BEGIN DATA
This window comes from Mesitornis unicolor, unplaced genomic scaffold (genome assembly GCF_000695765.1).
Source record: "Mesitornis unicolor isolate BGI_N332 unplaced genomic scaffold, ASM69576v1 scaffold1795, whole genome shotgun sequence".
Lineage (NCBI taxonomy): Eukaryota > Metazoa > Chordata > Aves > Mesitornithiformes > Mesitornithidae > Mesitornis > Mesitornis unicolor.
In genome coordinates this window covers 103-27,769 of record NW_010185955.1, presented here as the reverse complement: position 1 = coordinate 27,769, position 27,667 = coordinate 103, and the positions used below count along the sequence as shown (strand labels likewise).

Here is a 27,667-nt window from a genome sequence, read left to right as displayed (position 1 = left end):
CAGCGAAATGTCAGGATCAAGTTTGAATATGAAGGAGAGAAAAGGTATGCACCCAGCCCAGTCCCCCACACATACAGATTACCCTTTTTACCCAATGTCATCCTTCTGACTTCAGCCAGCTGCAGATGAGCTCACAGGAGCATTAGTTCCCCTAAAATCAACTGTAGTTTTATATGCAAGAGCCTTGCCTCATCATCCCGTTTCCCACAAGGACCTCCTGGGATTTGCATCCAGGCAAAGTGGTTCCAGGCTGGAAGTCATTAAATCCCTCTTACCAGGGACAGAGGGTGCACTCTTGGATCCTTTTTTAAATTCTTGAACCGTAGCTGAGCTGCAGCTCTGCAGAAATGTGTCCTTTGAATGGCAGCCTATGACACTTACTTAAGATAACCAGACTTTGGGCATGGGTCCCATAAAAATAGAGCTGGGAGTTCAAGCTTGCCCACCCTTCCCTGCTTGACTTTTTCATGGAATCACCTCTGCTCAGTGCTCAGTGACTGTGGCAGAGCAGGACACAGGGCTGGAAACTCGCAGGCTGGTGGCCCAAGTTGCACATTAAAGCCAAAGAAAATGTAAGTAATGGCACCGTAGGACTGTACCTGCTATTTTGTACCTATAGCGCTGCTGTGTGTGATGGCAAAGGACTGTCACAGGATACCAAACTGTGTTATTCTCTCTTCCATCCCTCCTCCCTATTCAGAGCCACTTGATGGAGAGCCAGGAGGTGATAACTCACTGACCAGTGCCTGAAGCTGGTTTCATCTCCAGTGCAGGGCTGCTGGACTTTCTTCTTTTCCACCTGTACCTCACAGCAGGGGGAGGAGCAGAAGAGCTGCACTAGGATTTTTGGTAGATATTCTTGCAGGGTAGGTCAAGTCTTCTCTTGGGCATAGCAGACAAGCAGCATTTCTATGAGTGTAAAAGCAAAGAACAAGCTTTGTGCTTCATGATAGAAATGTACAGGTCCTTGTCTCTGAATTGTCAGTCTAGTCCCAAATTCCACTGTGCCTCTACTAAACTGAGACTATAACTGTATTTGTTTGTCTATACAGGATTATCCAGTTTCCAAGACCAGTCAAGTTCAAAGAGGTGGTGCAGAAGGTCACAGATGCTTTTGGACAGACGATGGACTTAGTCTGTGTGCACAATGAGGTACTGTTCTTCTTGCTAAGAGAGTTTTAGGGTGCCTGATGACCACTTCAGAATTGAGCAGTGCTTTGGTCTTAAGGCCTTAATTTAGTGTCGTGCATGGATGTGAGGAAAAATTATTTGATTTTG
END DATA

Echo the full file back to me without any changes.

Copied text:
This window comes from Mesitornis unicolor, unplaced genomic scaffold (genome assembly GCF_000695765.1).
Source record: "Mesitornis unicolor isolate BGI_N332 unplaced genomic scaffold, ASM69576v1 scaffold1795, whole genome shotgun sequence".
Lineage (NCBI taxonomy): Eukaryota > Metazoa > Chordata > Aves > Mesitornithiformes > Mesitornithidae > Mesitornis > Mesitornis unicolor.
In genome coordinates this window covers 103-27,769 of record NW_010185955.1, presented here as the reverse complement: position 1 = coordinate 27,769, position 27,667 = coordinate 103, and the positions used below count along the sequence as shown (strand labels likewise).

Here is a 27,667-nt window from a genome sequence, read left to right as displayed (position 1 = left end):
CAGCGAAATGTCAGGATCAAGTTTGAATATGAAGGAGAGAAAAGGTATGCACCCAGCCCAGTCCCCCACACATACAGATTACCCTTTTTACCCAATGTCATCCTTCTGACTTCAGCCAGCTGCAGATGAGCTCACAGGAGCATTAGTTCCCCTAAAATCAACTGTAGTTTTATATGCAAGAGCCTTGCCTCATCATCCCGTTTCCCACAAGGACCTCCTGGGATTTGCATCCAGGCAAAGTGGTTCCAGGCTGGAAGTCATTAAATCCCTCTTACCAGGGACAGAGGGTGCACTCTTGGATCCTTTTTTAAATTCTTGAACCGTAGCTGAGCTGCAGCTCTGCAGAAATGTGTCCTTTGAATGGCAGCCTATGACACTTACTTAAGATAACCAGACTTTGGGCATGGGTCCCATAAAAATAGAGCTGGGAGTTCAAGCTTGCCCACCCTTCCCTGCTTGACTTTTTCATGGAATCACCTCTGCTCAGTGCTCAGTGACTGTGGCAGAGCAGGACACAGGGCTGGAAACTCGCAGGCTGGTGGCCCAAGTTGCACATTAAAGCCAAAGAAAATGTAAGTAATGGCACCGTAGGACTGTACCTGCTATTTTGTACCTATAGCGCTGCTGTGTGTGATGGCAAAGGACTGTCACAGGATACCAAACTGTGTTATTCTCTCTTCCATCCCTCCTCCCTATTCAGAGCCACTTGATGGAGAGCCAGGAGGTGATAACTCACTGACCAGTGCCTGAAGCTGGTTTCATCTCCAGTGCAGGGCTGCTGGACTTTCTTCTTTTCCACCTGTACCTCACAGCAGGGGGAGGAGCAGAAGAGCTGCACTAGGATTTTTGGTAGATATTCTTGCAGGGTAGGTCAAGTCTTCTCTTGGGCATAGCAGACAAGCAGCATTTCTATGAGTGTAAAAGCAAAGAACAAGCTTTGTGCTTCATGATAGAAATGTACAGGTCCTTGTCTCTGAATTGTCAGTCTAGTCCCAAATTCCACTGTGCCTCTACTAAACTGAGACTATAACTGTATTTGTTTGTCTATACAGGATTATCCAGTTTCCAAGACCAGTCAAGTTCAAAGAGGTGGTGCAGAAGGTCACAGATGCTTTTGGACAGACGATGGACTTAGTCTGTGTGCACAATGAGGTACTGTTCTTCTTGCTAAGAGAGTTTTAGGGTGCCTGATGACCACTTCAGAATTGAGCAGTGCTTTGGTCTTAAGGCCTTAATTTAGTGTCGTGCATGGATGTGAGGAAAAATTATTTGATTTTG